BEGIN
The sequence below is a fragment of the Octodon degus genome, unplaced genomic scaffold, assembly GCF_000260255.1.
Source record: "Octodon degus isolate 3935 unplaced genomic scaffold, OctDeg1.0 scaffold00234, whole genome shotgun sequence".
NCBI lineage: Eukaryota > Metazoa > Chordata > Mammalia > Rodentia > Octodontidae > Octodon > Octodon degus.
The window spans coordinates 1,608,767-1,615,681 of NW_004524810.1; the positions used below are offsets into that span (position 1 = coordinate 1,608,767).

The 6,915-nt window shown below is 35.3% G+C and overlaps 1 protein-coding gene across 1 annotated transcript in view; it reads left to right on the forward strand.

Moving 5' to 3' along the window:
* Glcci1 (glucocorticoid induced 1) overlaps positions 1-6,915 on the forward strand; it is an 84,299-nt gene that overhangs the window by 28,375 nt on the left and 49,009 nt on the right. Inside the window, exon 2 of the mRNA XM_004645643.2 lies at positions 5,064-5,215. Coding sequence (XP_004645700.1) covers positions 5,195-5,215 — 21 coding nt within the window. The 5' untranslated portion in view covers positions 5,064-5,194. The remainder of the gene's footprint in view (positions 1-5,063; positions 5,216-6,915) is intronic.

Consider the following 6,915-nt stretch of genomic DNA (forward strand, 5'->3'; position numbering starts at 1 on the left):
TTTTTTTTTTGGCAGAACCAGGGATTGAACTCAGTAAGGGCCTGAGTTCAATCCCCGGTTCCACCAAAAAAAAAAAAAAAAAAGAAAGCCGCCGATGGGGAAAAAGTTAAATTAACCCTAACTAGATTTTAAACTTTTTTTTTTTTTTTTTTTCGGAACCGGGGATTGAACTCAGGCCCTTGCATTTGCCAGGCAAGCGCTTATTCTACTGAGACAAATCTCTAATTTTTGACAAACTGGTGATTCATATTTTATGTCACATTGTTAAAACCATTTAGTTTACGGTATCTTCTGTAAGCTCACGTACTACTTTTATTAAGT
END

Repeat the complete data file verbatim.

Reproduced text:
The sequence below is a fragment of the Octodon degus genome, unplaced genomic scaffold, assembly GCF_000260255.1.
Source record: "Octodon degus isolate 3935 unplaced genomic scaffold, OctDeg1.0 scaffold00234, whole genome shotgun sequence".
NCBI lineage: Eukaryota > Metazoa > Chordata > Mammalia > Rodentia > Octodontidae > Octodon > Octodon degus.
The window spans coordinates 1,608,767-1,615,681 of NW_004524810.1; the positions used below are offsets into that span (position 1 = coordinate 1,608,767).

The 6,915-nt window shown below is 35.3% G+C and overlaps 1 protein-coding gene across 1 annotated transcript in view; it reads left to right on the forward strand.

Moving 5' to 3' along the window:
* Glcci1 (glucocorticoid induced 1) overlaps positions 1-6,915 on the forward strand; it is an 84,299-nt gene that overhangs the window by 28,375 nt on the left and 49,009 nt on the right. Inside the window, exon 2 of the mRNA XM_004645643.2 lies at positions 5,064-5,215. Coding sequence (XP_004645700.1) covers positions 5,195-5,215 — 21 coding nt within the window. The 5' untranslated portion in view covers positions 5,064-5,194. The remainder of the gene's footprint in view (positions 1-5,063; positions 5,216-6,915) is intronic.

Consider the following 6,915-nt stretch of genomic DNA (forward strand, 5'->3'; position numbering starts at 1 on the left):
TTTTTTTTTTGGCAGAACCAGGGATTGAACTCAGTAAGGGCCTGAGTTCAATCCCCGGTTCCACCAAAAAAAAAAAAAAAAAAGAAAGCCGCCGATGGGGAAAAAGTTAAATTAACCCTAACTAGATTTTAAACTTTTTTTTTTTTTTTTTTTCGGAACCGGGGATTGAACTCAGGCCCTTGCATTTGCCAGGCAAGCGCTTATTCTACTGAGACAAATCTCTAATTTTTGACAAACTGGTGATTCATATTTTATGTCACATTGTTAAAACCATTTAGTTTACGGTATCTTCTGTAAGCTCACGTACTACTTTTATTAAGT